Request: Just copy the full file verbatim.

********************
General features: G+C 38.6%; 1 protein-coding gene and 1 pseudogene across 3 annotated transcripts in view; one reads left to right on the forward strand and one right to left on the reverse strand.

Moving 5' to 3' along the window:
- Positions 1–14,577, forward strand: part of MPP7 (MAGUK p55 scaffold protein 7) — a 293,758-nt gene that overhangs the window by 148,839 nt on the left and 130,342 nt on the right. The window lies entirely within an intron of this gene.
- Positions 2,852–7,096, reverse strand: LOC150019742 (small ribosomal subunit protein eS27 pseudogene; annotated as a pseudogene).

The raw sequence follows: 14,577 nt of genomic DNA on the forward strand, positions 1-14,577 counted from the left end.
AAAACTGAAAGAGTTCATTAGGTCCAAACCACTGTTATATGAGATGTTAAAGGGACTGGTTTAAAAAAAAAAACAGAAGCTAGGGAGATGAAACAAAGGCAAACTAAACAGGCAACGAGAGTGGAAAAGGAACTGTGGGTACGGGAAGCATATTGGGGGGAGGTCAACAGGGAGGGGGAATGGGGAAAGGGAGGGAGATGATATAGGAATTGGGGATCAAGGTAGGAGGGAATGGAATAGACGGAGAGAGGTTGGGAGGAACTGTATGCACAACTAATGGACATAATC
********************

General features: G+C 38.6%; 1 protein-coding gene and 1 pseudogene across 3 annotated transcripts in view; one reads left to right on the forward strand and one right to left on the reverse strand.

Moving 5' to 3' along the window:
- Positions 1–14,577, forward strand: part of MPP7 (MAGUK p55 scaffold protein 7) — a 293,758-nt gene that overhangs the window by 148,839 nt on the left and 130,342 nt on the right. The window lies entirely within an intron of this gene.
- Positions 2,852–7,096, reverse strand: LOC150019742 (small ribosomal subunit protein eS27 pseudogene; annotated as a pseudogene).

The raw sequence follows: 14,577 nt of genomic DNA on the forward strand, positions 1-14,577 counted from the left end.
AAAACTGAAAGAGTTCATTAGGTCCAAACCACTGTTATATGAGATGTTAAAGGGACTGGTTTAAAAAAAAAAACAGAAGCTAGGGAGATGAAACAAAGGCAAACTAAACAGGCAACGAGAGTGGAAAAGGAACTGTGGGTACGGGAAGCATATTGGGGGGAGGTCAACAGGGAGGGGGAATGGGGAAAGGGAGGGAGATGATATAGGAATTGGGGATCAAGGTAGGAGGGAATGGAATAGACGGAGAGAGGTTGGGAGGAACTGTATGCACAACTAATGGACATAATC